IFPTE Local 4

Worker Rights

Employment Law

1. https://www.confortolaw.com/

2. http://fedsmill.com/

3.Legal Information and Assistance – National Women’s Law Center (NWLC) |

3. https://nwlc.org/legal-assistance/

Probationary Employee's Rights of Appeal

The single biggest lie told newly hired federal employees may be the words “Probationary employees have no rights.”  The second biggest might be that there is nothing the union can do for them during their probationary period. The truth is that a fired probationary employee has more than a dozen options for challenging a termination and only the union has the resources to enforce them.


The standards of conduct provisions of the Civil Service Reform Act of 1978 (CSRA), among other statutes, guarantee certain rights to members of unions representing Federal employees and impose certain responsibilities on officers of these unions to ensure union democracy, financial integrity, and transparency. The Office of Labor-Management Standards (OLMS) is the Federal agency with primary authority to enforce many standards of conduct provisions. If you need additional information or suspect a violation of these rights or responsibilities, please contact OLMS at 1-866-4-USA-DOL (1-866-487-2365). You should also refer to 29 CFR 457.1 - 459.5, and your union's constitution and bylaws for information on union procedures, timelines, and remedies. Read more >>>

For more information concerning the Family Medical Leave Act (FMLA) please read the full article Read more >>>

HATCH ACT / Polictical Activity Information

For full information concerning restrictions on the political activity of federal employees under the Hatch Act, consult the U.S. Office of Special Counsel web site

The mandatory penalty for a violation of the Hatch Act is termination.  Only an unanimous vote of the Merit Systems Protection Board (MSPB) can reverse a decision to fire an employee and reduce the penalty to a suspension of no less than 30 days.

The following link provides answers to Frequently Asked Questions (FAQs) regarding the Hatch Act:


Weingarten Rights


The right of employees to have union representation at investigatory interviews was announced by the U.S. Supreme Court in a 1975 case (NLRB vs. Weingarten, Inc. 420 U.S. 251, 88 LRRM 2689). These rights have become known as the Weingarten rights.

Employees have Weingarten rights only during investigatory interviews.  An investigatory interview occurs when a supervisor questions an employee to obtain information which could be used as a basis for discipline or asks an employee to defend his or her conduct.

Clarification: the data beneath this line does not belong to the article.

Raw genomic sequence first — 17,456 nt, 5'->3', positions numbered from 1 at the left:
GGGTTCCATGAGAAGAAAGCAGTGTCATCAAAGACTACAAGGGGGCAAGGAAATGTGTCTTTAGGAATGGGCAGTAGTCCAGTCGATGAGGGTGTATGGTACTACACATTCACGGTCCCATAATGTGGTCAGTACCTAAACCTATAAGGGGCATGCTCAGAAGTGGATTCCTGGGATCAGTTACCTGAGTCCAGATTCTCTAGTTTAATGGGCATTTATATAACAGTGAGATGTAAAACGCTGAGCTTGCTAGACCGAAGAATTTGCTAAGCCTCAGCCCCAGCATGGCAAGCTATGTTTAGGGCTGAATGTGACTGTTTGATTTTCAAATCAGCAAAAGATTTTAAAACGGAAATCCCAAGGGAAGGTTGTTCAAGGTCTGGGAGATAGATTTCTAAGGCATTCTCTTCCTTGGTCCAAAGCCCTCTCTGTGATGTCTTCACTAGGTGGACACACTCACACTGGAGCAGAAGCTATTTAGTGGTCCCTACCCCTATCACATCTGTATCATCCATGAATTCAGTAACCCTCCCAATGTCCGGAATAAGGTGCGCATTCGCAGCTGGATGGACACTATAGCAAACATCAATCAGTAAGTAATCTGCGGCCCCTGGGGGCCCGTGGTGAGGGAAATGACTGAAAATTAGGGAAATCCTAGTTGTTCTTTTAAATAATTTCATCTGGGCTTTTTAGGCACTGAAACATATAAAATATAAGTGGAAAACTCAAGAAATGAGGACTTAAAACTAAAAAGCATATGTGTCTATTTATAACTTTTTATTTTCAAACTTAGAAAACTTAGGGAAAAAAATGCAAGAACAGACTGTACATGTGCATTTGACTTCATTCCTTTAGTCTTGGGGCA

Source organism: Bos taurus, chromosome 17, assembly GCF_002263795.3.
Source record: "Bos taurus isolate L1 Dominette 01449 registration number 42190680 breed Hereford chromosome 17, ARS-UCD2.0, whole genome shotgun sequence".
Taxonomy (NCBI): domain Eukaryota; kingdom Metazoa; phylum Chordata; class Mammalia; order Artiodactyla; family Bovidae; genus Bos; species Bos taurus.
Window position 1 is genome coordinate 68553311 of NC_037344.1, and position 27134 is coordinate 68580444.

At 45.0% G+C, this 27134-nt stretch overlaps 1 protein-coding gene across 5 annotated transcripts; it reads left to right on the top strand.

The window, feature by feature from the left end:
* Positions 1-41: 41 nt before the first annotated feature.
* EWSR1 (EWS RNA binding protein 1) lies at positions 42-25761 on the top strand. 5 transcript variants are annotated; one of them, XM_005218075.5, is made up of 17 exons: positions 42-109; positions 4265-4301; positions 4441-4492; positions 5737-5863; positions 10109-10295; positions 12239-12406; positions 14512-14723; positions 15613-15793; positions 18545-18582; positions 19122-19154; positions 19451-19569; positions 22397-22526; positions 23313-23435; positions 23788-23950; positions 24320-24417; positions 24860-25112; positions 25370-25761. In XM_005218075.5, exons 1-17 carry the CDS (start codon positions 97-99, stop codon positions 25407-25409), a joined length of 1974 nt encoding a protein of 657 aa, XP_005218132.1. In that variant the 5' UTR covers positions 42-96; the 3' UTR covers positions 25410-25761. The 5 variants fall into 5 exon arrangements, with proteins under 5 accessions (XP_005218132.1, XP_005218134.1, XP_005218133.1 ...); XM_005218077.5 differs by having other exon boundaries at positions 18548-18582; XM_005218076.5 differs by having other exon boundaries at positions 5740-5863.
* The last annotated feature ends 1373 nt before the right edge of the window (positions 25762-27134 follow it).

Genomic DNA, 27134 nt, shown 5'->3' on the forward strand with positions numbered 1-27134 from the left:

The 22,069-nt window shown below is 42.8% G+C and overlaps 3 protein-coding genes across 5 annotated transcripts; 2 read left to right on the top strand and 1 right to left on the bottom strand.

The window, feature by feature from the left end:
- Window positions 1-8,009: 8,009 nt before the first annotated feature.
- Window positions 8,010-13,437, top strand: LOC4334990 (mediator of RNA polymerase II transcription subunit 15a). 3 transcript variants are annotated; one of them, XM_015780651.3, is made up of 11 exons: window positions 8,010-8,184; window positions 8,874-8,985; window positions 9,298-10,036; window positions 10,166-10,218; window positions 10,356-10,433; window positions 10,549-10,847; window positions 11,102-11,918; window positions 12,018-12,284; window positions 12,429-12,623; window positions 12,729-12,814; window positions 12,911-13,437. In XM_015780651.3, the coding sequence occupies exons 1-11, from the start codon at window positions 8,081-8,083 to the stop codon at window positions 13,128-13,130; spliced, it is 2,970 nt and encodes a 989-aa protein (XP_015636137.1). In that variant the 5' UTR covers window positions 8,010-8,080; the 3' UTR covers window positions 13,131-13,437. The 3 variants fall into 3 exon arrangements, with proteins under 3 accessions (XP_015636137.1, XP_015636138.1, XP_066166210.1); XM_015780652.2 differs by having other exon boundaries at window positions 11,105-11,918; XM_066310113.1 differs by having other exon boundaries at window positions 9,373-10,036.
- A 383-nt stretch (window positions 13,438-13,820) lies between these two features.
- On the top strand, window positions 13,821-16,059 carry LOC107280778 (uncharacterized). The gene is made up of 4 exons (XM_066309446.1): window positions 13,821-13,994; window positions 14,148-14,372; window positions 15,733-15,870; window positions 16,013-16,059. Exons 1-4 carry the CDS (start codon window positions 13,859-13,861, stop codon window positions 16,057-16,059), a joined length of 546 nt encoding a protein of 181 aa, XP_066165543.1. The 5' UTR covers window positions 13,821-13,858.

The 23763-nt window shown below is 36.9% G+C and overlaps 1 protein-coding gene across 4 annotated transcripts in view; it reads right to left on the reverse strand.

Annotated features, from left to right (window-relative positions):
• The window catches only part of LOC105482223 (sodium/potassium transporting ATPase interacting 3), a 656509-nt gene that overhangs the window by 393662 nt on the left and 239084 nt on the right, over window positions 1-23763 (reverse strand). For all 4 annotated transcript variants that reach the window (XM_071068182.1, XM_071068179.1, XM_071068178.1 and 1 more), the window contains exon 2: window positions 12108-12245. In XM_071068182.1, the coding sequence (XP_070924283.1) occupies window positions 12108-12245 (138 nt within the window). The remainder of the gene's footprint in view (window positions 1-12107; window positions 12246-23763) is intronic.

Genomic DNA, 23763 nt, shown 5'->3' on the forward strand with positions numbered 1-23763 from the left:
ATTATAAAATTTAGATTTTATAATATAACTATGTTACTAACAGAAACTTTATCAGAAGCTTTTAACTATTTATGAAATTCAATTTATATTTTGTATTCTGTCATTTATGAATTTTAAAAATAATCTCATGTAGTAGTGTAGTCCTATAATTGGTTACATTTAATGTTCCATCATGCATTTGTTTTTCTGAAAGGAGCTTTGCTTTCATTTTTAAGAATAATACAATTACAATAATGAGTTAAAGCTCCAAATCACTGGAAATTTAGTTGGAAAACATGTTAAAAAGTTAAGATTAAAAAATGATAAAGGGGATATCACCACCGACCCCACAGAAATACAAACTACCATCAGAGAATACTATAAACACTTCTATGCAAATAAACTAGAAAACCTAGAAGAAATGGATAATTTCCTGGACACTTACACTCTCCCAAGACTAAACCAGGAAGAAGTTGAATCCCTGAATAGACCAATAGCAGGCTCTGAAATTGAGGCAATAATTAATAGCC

If an employee has a reasonable belief that discipline or other adverse consequences to his/her working conditions may result from what he or she says, the employee has the right to request union representation.  Management is not required to inform the employee of his/her Weingarten rights; it is the employee's responsibility to know and request.

Employees sometime confuse Weingarten rights with Miranda rights. Under the Supreme Court’s Miranda decision, police who question criminal suspects in custody must notify them of their right to have a lawyer present.  The Supreme Court did not impose a similar requirement in Weingarten.  An employer does not have to inform an employee that he or she has a right to union representation.

(If called to a meeting with management, read the following or present this statement to management when the meeting begins.)
"If this discussion could in any way lead to my being disciplined or terminated, or affect my personal working conditions, I respectfully request that my union representative, officer, or steward be present at this meeting. Until my representative arrives, I choose not to participate in this discussion."

When the employee makes the request for a union representative to be present management has three options:
(I) it can stop questioning until the representative arrives.
(2) it can call off the interview or,
(3) it can tell the employee that it will call off the interview unless the employee voluntarily gives up his/her rights to a union representative (an option the employee should always refuse.)

Employers will often assert that the only role of a union representative in an investigatory interview is to observe the discussion.  The Supreme Court, however, clearly acknowledges a representative's right to assist and counsel workers during the interview.

The Supreme Court has also ruled that during an investigatory interview management must inform the union representative of the subject of the interrogation.  The representative must also be allowed to speak privately with the employee before the interview.  During the questioning, the representative can interrupt to clarify a question or to object to confusing or intimidating tactics.

While the interview is in progress the representative can not tell the employee what to say but he may advise them on how to answer a question.  At the end of the interview the union representative can add information to support the employee's case.

When a supervisor calls an employee to the office to announce a warning or other discipline, it is not an investigatory meeting, because the supervisor is merely informing the employee of an already-made decision.  Unless the supervisor asks questions about the employee’s conduct, the meeting is not investigatory, and no Weingarten rights apply.

An employer’s failure to comply with a worker’s request for union representation, or a violation of any other Weingarten right, is an unfair labor practice.


Q. If a steward sees a worker being questioned in a supervisor’s office, can he/she ask to be admitted?
A. Yes. A steward has a right to insist on admission to a meeting that appears to be a Weingarten interview.  If the interview is investigatory, the employee must be allowed to indicate whether he or she desires the steward’s presence.

Q. An employee, summoned to a meeting with his/her supervisor, asks for his/her steward. The supervisor says,
“You can request your steward, but if you do, I will have to bring in the higher manager and you know how temperamental he/she is. If we can keep it at this level, things will be better for you.” Is this a Weingarten violation?